“[I] don’t see how if you say you build this place so expensive out there and you couldn’t get the top floor rented and you had to take the money from KFC to pay the mortgage there, then it means that the mortgage was too high. And I don’t know what other questions would therefore arrive. It is not for me to raise the questions.
“What I am interested in seeing is that the business comes back and how it come back and so on, government doesn’t have anything to do with any of those things, and I would hope that local entrepreneurs would be involved,” Gonsalves said, noting that Boyea himself has said he would like to see Vincentians involved.
“I could understand that. He has had a full — he is in his late seventies — to be taking on all of this,” Gonsalves said of the 77-year-old businessman.
He said Boyea has abundant advice to give anyone.
“He is a knowledgeable man, and a good businessman,” Gonsalves said, noting that American businessman Donald Trump has gone bankrupt about half a dozen times.
“Nobody is saying that that happened to Ken. … I keep a perspective always on these things, and I am sure, knowing him, that every morning that he gets up, he expresses thanks and gratitude to almighty God for all the blessings he has; and he has many, many blessings. And this, put in the context of his many blessing, that is a blip,” Gonsalves said.
“I know that in this country that if a person even stumbles, however grand and strong he is, you get all kinds of comments, but I ain’t accepting any lines that the fact that a new city hasn’t been built yet at Arnos Vale is the reason for the problem with the business. That has to be a line that is thrown away in the context of the cost of the investment, which he has made at Arnos Vale, that is the point he is making, because he himself made that.
“And I consider him a good man, a tribute to this country. He has contributed immensely to the development of St. Vincent and the Grenadines; tremendous business acumen,” Gonsalves said.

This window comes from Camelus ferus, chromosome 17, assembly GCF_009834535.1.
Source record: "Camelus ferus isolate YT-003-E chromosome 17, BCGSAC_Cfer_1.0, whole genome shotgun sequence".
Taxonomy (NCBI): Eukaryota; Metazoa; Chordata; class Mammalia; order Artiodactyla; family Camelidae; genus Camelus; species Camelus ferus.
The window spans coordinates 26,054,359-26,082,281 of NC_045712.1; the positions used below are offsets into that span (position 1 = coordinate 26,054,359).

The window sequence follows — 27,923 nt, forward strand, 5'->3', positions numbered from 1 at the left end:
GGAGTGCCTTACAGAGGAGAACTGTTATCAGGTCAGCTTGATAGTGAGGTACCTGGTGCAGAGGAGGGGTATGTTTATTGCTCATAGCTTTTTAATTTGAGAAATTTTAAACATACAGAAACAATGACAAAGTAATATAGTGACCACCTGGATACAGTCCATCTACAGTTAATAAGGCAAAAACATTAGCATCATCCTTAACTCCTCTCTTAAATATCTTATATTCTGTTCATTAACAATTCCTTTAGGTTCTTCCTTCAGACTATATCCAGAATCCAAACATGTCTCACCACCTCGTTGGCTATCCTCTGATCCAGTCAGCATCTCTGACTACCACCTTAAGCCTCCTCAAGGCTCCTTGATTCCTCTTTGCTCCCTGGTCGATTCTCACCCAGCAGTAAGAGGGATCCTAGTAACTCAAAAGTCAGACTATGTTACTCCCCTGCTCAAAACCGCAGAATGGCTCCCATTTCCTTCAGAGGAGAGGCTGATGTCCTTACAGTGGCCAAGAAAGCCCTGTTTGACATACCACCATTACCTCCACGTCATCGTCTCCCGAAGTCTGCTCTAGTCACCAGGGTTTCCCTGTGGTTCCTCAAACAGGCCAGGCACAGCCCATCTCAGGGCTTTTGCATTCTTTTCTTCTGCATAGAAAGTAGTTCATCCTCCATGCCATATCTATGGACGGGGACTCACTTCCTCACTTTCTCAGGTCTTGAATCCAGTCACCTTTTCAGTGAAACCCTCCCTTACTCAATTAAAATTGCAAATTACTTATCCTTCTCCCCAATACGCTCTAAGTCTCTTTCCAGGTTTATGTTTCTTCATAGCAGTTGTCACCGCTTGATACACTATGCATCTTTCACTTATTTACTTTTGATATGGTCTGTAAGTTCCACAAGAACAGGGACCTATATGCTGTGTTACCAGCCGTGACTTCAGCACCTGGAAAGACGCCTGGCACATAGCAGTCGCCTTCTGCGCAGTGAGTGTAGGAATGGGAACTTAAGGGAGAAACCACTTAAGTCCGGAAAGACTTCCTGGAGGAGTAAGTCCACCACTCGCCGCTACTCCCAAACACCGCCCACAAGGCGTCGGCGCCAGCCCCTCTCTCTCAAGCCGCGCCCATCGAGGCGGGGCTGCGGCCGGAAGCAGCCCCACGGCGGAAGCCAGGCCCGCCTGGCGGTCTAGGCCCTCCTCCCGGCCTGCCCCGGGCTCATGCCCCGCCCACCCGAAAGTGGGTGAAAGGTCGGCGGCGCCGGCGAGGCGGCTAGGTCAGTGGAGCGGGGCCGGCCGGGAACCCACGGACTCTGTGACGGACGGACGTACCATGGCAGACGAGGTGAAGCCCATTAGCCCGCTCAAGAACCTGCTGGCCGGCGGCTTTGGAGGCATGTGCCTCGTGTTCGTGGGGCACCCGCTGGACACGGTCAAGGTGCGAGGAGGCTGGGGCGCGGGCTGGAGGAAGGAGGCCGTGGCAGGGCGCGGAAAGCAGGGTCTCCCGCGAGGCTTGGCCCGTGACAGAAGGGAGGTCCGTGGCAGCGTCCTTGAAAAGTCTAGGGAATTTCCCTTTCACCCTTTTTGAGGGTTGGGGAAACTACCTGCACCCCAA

Boyea told I-Witness News on Monday that he hopes his financial trouble will not discourage other people from investing.
“I hope not, because I mean I made a couple of mistakes. One is trying to be ahead of the curve. I jumped into Arnos Vale when the airport was supposed to be finished in 2011, I started to build Arnos Vale because I thought when the airport comes into stride I’d be ahead of the curb, everybody congratulated me on what I did out there, and the supermarket is working.
“I went with a two-storey building, a lot of people come to it to rent, but people are not ready, like offices and so, to move to Arnos Vale,” he told I-Witness News.
Boyea said he thinks that he would have been able to manage had he only built the supermarket and KFC.
“I spent a lot of money there and I didn’t get concessionary financing. It’s tough. It’s something to look at…” he said.
“Generally, the economy, because of the airport delay, is not good.”
Asked if the development is also a commentary on the economy, Boyea told I-Witness News:
“The economy is there, but I have to say if I had stuck just to KFC then thing would have been okay, because KFC could scale back, but there is a general downturn in the economy and it happened to come when I invested a lot of money and put too much in Arnos Vale and there is a big mortgage to pay every month.”